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High on Harmony


Ladysmith Black Mambazo

At Campbell Hall, Thursday, April 6.

Reviewed by Josef Woodard

Over the years, certain milestones of western awareness of life in South Africa have focused attention on one of the country’s prime and most globally beloved exports, Ladysmith Black Mambazo. Paul Simon turned a high-wattage international spotlight on them with his 1986 album Graceland, and guests like Sarah McLachlan, Hugh Masekela, and Emmylou Harris have helped push their new album, Long Walk to Freedom, to higher heights of public acclaim. Even the recent Oscar win for the South African film Tsotsi somehow retrains attention on the signature group sound, even though they’re not on the soundtrack.

In a way, these are all peripheral elements in the continuing saga of the a cappella group founded by former miner Joseph Shabalala in the township of Ladysmith in the ’60s. Forty-five years into the group’s history, they need nothing more than their richly, tightly entwined voices and their genuine core message of “love, peace, and harmony” to massage ears, heart, and soul.

As the eight singers filed onstage in a sold-out return to Campbell Hall last week, bedecked in traditional brightly colored garb, that message rang out again. Led by Joseph, the band often engages in call-and-response patterns, and plenty of gospel-fueled groove-riding, breaking into choreographed moves and agreeable hamming. Stylistically, the indigenous musical tradition of Isicathamiya shakes it up with doo-wop and Christian hymn-ifying, as when they closed with a soulful medley of “Amazing Grace” and “Nearer My God to Thee.”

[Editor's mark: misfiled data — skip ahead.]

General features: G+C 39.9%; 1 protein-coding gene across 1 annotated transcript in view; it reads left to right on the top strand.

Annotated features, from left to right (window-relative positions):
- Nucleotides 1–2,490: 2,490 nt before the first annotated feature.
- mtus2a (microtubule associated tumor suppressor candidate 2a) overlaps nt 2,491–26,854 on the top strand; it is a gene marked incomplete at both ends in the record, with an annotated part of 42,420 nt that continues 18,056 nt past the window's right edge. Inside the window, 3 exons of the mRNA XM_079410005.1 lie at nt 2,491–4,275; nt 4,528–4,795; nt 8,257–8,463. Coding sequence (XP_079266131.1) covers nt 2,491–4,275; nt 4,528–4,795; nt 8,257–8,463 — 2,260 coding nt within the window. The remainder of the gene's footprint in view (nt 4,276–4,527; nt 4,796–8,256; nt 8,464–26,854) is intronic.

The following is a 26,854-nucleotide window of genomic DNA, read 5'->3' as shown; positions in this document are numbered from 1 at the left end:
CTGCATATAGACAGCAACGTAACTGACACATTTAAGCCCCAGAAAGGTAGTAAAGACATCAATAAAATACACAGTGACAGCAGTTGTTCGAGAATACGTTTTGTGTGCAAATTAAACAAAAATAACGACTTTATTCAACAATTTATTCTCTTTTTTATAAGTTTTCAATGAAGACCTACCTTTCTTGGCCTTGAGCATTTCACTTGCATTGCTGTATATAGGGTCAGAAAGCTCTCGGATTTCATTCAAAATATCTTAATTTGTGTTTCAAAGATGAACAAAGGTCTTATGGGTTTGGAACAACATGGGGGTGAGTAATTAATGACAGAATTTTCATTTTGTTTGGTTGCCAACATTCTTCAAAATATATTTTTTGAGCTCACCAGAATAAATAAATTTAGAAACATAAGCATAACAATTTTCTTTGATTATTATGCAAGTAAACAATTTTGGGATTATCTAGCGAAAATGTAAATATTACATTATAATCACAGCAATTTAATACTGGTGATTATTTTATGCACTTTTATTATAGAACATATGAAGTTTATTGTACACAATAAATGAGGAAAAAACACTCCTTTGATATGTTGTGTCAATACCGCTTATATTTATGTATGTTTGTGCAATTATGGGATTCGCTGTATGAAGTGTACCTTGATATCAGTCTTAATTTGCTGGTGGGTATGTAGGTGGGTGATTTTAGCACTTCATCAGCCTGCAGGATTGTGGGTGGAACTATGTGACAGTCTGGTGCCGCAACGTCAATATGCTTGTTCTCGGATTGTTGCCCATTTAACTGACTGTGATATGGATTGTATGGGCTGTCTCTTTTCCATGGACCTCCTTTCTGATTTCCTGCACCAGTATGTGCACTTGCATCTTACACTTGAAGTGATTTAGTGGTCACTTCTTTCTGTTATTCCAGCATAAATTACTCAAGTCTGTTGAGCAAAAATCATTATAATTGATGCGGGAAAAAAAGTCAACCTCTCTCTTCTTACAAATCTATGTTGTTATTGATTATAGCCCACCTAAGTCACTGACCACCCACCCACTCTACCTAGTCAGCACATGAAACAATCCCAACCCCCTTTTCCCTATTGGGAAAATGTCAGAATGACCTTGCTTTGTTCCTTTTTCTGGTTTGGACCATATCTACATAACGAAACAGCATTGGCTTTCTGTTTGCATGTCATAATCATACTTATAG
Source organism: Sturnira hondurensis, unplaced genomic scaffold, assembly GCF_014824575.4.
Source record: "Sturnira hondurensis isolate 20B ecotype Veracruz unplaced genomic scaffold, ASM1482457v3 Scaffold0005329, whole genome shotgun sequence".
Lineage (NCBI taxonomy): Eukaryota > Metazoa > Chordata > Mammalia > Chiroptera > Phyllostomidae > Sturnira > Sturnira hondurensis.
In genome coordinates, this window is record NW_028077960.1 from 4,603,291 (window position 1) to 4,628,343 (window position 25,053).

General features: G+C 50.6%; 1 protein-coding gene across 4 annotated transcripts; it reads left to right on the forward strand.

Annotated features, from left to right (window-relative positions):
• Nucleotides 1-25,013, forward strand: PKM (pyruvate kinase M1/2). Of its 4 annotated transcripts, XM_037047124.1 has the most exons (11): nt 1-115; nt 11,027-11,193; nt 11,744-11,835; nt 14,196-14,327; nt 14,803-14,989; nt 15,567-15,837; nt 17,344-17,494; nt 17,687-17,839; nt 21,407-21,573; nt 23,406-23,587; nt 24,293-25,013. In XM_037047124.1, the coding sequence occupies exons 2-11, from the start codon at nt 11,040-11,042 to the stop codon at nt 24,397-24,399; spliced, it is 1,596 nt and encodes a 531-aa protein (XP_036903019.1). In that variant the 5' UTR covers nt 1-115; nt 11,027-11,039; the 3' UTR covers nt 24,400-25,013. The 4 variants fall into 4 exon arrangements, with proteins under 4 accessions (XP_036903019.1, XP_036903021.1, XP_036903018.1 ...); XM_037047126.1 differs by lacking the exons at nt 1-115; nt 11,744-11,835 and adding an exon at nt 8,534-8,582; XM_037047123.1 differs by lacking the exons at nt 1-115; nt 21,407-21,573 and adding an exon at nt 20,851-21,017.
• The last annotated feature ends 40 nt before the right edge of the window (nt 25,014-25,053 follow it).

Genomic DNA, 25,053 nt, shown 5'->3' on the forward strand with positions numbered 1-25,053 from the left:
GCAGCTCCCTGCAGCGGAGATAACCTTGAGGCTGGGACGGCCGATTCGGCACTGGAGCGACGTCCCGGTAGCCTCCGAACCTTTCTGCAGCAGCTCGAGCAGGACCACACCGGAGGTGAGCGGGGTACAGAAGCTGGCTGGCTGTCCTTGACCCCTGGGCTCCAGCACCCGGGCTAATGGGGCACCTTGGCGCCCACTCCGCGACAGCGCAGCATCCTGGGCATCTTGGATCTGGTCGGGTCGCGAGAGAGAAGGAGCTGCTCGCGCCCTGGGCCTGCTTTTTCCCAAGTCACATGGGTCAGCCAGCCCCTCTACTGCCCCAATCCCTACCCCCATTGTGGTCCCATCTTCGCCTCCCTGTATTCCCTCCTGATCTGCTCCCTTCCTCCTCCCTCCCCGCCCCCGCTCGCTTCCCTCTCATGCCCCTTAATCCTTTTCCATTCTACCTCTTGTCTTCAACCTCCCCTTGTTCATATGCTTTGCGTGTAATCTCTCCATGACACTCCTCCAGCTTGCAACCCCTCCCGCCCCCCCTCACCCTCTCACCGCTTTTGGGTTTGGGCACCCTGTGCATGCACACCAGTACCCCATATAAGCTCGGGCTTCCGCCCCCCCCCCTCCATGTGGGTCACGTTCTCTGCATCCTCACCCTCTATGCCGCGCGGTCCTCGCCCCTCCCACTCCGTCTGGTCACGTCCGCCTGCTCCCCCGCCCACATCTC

They’re no strangers to shtick and injections of humor. Opening the concert’s second half, an audience participation episode had the crowd singing in Zulu and clapping, essentially guiding the band back onstage. Many of the tunes were from the new album, including the inspirational anthem to emancipation and Nelson Mandela, “Long Walk to Freedom,” and the lovely “Nomathemba,” which translates to both “hope” and a woman’s name. They also dipped into 2004’s Raise Your Spirit Higher, and sang the Shabalala/Simon tune “Homeless,” from Graceland. As they sang the new “Rain, Rain Beautiful Rain,” with its ambivalent refrain “oh come, never come,” weather-beaten Santa Barbarans could relate. Then again, universality has never been a problem for this band.

Mambazo’s remarkable legacy continues to inspire and evolve: In February, veteran member Jockey Shabalala died, but new generations of singers — younger than the band itself — keep the tradition going. Theirs really is one of the most instantly heartwarming sounds in the known musical universe, instantly affecting and identifiable.

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